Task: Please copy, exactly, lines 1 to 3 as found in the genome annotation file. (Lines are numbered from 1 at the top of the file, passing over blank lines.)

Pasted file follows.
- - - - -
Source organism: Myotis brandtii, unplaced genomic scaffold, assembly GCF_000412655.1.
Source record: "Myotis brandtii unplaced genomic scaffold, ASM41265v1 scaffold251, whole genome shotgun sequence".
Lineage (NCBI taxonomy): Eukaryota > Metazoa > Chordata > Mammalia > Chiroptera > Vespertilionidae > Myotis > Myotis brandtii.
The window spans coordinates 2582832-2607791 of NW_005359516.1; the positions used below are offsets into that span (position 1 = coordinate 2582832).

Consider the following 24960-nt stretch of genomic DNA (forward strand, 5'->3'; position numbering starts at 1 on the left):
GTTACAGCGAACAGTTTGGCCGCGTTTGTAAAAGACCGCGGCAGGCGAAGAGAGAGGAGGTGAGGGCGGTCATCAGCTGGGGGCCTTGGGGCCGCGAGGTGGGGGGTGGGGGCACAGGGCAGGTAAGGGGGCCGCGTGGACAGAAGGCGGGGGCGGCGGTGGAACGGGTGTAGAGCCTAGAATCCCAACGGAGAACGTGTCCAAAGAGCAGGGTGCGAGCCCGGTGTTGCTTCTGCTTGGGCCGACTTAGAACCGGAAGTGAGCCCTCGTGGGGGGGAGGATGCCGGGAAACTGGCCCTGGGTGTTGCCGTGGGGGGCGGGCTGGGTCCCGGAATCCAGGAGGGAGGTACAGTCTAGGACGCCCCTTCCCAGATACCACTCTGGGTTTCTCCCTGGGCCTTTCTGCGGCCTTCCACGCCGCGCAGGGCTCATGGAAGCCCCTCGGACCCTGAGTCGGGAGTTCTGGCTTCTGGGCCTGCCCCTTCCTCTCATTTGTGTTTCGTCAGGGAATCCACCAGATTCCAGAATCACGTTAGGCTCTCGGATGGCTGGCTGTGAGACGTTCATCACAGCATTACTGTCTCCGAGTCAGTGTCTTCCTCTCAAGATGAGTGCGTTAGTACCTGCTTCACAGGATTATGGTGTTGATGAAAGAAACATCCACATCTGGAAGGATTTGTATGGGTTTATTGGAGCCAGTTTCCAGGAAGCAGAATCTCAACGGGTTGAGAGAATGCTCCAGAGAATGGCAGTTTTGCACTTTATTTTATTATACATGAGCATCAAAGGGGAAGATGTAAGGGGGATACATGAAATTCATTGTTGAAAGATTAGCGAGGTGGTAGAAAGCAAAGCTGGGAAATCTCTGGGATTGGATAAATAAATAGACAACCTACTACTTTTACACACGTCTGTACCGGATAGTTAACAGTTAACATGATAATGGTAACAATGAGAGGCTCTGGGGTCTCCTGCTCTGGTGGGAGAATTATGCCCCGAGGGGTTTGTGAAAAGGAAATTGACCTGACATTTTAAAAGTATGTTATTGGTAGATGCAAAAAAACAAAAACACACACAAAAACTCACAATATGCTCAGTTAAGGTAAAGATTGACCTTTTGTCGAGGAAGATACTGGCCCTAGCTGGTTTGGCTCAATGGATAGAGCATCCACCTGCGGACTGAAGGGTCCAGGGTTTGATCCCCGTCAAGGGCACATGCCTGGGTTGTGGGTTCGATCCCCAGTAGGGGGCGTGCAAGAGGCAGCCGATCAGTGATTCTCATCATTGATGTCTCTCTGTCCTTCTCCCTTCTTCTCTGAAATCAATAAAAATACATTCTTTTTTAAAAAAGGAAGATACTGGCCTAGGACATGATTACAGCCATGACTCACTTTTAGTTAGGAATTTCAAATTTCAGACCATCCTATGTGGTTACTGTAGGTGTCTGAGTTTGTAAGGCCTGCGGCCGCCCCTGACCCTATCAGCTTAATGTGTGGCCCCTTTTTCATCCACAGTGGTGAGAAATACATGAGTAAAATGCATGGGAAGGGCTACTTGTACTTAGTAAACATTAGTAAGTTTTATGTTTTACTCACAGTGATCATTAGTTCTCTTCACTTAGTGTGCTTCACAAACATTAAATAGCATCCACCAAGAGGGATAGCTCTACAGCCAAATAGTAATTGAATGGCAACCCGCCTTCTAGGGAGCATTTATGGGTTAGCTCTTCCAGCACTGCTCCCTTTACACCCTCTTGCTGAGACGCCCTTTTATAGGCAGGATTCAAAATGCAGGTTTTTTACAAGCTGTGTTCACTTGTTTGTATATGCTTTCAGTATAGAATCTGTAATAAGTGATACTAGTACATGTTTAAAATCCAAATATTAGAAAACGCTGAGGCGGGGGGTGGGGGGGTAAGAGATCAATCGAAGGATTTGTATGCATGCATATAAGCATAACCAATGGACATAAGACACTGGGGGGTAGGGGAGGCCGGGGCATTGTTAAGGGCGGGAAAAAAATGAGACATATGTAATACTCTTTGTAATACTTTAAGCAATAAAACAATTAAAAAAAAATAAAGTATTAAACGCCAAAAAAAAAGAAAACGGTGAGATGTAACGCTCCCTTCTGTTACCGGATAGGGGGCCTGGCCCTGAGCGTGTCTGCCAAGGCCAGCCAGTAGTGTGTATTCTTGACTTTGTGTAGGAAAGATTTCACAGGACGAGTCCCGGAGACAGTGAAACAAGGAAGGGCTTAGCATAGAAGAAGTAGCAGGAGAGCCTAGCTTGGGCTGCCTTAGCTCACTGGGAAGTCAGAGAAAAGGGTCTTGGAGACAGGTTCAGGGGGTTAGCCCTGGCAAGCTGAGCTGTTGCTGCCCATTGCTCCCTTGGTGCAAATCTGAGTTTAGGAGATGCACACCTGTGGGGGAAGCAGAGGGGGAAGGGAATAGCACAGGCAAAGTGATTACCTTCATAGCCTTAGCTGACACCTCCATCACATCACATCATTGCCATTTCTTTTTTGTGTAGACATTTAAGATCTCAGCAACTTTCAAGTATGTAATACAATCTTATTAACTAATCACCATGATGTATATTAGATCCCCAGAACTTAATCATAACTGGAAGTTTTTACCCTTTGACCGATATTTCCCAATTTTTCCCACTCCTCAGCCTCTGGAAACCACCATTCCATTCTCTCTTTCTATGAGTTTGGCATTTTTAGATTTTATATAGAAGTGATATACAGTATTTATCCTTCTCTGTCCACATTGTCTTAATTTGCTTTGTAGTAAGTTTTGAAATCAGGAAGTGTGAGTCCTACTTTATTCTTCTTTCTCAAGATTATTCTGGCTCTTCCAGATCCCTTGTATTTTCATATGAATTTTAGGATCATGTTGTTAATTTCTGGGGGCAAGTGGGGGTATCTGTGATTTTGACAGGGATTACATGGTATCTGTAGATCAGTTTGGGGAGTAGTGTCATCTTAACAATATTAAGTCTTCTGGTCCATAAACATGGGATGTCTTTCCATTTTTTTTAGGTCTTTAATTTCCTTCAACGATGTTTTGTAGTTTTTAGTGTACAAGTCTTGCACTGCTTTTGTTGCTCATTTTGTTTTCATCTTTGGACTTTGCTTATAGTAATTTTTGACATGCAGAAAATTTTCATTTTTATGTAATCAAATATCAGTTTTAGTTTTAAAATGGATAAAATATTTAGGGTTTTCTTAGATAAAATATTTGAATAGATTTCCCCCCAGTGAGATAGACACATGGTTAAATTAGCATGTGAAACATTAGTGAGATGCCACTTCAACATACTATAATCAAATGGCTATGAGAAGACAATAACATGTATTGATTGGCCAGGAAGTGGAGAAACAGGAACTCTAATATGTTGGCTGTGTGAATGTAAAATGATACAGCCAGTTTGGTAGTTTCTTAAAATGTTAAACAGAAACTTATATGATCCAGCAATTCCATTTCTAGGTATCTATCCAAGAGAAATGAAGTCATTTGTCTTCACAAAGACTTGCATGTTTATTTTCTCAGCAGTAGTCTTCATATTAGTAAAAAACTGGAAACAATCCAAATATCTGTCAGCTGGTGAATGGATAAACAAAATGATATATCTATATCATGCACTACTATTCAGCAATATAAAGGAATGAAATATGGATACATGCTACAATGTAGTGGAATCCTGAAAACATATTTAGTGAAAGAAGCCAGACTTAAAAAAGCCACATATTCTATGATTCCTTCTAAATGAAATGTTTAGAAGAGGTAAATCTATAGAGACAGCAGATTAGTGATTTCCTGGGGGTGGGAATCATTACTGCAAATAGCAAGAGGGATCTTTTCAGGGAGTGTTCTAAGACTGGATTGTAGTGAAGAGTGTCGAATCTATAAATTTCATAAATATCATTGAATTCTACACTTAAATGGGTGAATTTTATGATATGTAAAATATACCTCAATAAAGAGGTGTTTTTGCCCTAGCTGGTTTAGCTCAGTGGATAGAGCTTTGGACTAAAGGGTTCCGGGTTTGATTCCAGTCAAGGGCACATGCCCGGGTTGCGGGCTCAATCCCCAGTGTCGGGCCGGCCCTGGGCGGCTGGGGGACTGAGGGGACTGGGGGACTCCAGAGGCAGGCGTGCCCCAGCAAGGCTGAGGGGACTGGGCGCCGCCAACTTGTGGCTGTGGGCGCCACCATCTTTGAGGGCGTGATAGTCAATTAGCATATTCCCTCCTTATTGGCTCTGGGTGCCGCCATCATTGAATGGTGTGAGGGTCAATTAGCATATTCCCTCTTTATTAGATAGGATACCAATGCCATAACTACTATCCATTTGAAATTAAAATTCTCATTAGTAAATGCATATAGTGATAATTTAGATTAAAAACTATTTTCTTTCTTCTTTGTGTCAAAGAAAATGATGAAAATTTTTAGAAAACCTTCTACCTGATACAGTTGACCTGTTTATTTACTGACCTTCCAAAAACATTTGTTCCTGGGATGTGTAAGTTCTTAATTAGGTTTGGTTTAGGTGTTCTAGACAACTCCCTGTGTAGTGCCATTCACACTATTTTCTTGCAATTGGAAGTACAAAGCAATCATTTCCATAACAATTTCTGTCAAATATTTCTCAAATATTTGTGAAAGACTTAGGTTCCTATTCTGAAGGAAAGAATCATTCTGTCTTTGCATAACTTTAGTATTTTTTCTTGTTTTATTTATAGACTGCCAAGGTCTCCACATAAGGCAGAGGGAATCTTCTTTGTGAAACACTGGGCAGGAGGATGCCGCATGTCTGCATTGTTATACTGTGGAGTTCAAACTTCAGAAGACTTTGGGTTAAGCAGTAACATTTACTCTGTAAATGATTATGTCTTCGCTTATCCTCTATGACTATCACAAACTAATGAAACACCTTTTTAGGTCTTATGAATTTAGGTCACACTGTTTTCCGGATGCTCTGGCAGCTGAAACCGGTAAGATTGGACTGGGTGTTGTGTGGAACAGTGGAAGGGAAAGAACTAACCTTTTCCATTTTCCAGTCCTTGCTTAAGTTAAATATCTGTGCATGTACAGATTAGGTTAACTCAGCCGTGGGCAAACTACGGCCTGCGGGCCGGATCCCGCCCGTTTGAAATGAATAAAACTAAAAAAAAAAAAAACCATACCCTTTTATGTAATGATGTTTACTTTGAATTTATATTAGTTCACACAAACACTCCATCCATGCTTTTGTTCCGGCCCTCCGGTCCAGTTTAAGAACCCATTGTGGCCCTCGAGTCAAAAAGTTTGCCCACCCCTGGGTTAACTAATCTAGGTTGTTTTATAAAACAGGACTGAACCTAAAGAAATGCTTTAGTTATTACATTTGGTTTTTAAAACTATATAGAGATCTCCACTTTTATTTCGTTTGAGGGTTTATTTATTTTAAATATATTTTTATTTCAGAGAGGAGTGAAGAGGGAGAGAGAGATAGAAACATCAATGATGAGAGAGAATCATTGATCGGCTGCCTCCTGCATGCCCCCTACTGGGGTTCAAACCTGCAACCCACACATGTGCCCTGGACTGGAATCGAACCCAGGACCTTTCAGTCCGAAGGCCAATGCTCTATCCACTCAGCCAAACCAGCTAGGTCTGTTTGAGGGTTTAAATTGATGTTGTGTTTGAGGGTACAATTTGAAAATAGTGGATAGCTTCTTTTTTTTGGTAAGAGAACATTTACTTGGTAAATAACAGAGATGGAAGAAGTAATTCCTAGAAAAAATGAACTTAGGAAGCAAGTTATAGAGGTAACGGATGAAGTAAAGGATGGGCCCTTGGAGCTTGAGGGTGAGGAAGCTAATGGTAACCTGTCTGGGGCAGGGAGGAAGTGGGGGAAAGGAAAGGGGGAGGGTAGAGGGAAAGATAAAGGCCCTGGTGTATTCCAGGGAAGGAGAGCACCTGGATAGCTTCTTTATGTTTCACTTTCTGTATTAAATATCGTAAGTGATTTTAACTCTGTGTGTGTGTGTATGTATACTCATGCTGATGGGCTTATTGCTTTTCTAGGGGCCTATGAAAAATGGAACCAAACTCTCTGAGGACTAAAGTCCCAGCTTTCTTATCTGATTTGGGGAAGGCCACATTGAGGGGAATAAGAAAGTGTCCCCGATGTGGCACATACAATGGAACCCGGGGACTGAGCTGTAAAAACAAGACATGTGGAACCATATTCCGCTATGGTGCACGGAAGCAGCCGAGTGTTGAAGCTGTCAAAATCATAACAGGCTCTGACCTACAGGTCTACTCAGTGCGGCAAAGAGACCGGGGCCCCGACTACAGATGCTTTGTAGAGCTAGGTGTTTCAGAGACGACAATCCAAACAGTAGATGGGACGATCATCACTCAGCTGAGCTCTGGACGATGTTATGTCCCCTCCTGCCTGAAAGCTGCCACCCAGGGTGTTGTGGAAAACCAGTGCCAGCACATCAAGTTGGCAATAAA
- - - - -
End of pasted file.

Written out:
Source organism: Myotis brandtii, unplaced genomic scaffold, assembly GCF_000412655.1.
Source record: "Myotis brandtii unplaced genomic scaffold, ASM41265v1 scaffold251, whole genome shotgun sequence".
Lineage (NCBI taxonomy): Eukaryota > Metazoa > Chordata > Mammalia > Chiroptera > Vespertilionidae > Myotis > Myotis brandtii.